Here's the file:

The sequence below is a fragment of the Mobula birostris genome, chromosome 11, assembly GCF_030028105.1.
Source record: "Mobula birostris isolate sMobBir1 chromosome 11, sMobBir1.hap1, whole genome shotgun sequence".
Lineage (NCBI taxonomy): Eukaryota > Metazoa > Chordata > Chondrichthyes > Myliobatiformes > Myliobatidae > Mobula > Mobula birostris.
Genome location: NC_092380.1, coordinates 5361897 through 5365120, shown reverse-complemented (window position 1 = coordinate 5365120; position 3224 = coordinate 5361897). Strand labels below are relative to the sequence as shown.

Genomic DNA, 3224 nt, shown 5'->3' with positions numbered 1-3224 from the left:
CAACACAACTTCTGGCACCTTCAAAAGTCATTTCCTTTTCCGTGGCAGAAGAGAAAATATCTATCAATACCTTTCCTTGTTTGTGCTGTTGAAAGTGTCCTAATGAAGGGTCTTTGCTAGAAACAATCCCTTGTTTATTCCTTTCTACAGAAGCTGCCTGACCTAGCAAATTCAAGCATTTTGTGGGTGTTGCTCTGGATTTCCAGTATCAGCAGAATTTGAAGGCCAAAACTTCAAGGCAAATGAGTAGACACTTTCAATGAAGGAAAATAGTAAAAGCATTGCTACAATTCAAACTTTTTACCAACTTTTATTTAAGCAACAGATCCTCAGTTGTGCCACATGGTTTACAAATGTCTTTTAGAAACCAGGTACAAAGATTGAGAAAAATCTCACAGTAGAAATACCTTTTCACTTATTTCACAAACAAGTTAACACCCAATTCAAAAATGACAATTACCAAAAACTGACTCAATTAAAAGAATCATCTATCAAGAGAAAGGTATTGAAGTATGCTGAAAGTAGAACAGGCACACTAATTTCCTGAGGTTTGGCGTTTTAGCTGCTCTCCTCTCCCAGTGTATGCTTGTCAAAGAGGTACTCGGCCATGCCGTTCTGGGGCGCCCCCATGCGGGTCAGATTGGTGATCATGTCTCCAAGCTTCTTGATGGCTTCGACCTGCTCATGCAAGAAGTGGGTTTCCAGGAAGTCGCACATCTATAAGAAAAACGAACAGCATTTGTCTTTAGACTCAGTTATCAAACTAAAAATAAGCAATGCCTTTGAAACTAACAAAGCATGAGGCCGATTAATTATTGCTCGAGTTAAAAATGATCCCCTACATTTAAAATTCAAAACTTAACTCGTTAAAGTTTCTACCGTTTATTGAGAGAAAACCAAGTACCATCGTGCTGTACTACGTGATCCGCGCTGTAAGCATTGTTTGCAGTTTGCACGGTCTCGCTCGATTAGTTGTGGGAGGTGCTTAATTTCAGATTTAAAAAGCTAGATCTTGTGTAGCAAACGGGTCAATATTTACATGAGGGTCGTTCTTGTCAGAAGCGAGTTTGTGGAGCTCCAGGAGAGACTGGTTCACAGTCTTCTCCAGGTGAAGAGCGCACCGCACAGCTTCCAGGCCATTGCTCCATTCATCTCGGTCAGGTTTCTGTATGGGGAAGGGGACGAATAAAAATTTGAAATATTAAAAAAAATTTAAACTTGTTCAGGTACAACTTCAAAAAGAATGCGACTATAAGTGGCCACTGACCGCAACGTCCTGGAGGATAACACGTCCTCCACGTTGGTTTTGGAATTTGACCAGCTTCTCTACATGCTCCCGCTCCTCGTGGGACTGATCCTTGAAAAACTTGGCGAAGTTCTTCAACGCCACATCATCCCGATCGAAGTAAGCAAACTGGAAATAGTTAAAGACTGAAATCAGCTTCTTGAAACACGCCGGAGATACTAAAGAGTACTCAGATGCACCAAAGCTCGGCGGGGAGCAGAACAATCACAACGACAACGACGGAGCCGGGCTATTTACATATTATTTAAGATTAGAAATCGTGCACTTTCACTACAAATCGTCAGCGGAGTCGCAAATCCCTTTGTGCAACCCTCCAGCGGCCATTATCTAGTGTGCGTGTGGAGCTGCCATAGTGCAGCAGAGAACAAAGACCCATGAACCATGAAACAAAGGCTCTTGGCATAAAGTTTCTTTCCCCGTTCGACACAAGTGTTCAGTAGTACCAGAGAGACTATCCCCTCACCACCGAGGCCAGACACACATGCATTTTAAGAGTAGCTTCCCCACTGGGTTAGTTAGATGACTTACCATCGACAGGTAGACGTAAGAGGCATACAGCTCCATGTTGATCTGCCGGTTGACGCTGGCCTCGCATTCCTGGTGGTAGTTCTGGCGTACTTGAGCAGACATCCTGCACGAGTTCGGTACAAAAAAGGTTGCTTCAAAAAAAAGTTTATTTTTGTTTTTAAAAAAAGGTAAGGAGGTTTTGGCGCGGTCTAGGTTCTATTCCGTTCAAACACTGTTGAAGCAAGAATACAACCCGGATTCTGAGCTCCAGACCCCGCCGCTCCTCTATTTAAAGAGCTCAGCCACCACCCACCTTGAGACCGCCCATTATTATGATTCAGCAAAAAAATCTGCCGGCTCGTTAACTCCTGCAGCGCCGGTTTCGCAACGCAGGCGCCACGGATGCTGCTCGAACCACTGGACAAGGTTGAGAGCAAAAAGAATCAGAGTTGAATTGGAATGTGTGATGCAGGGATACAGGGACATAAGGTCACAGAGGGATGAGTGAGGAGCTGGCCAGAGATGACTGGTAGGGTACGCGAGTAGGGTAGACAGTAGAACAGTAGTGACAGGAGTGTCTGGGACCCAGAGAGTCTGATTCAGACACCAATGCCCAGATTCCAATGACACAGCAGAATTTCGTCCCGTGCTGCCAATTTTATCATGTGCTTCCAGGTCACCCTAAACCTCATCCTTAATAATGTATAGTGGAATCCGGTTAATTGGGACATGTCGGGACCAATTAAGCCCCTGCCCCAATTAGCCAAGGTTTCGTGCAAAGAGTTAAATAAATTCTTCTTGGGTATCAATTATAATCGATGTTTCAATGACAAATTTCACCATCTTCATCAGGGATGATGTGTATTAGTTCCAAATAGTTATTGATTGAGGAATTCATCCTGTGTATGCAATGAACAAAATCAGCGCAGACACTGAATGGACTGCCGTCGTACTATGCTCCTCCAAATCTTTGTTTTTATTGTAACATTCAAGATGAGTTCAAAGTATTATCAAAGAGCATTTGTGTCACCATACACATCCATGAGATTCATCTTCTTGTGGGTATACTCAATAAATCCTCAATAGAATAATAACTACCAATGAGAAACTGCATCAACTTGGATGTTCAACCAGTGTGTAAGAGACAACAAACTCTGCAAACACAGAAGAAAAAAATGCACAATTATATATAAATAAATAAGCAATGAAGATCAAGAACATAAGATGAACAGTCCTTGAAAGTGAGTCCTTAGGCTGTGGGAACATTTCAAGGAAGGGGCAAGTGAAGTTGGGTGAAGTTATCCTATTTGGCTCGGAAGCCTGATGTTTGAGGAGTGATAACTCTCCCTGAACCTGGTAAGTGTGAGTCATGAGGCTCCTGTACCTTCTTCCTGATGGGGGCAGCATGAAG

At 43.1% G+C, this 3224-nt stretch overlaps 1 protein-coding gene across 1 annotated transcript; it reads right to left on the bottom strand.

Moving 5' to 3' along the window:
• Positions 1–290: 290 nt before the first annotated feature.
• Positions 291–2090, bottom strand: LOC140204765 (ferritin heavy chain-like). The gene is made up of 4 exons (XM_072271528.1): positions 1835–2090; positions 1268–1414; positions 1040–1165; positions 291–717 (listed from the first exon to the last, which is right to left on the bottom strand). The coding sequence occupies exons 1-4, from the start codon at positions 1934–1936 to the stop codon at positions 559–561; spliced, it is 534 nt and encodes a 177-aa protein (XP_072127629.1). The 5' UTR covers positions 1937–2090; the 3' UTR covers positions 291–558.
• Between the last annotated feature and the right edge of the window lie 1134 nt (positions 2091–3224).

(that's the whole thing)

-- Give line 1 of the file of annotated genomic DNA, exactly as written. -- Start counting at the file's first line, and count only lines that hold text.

The sequence below is a fragment of the Mobula birostris genome, chromosome 11, assembly GCF_030028105.1.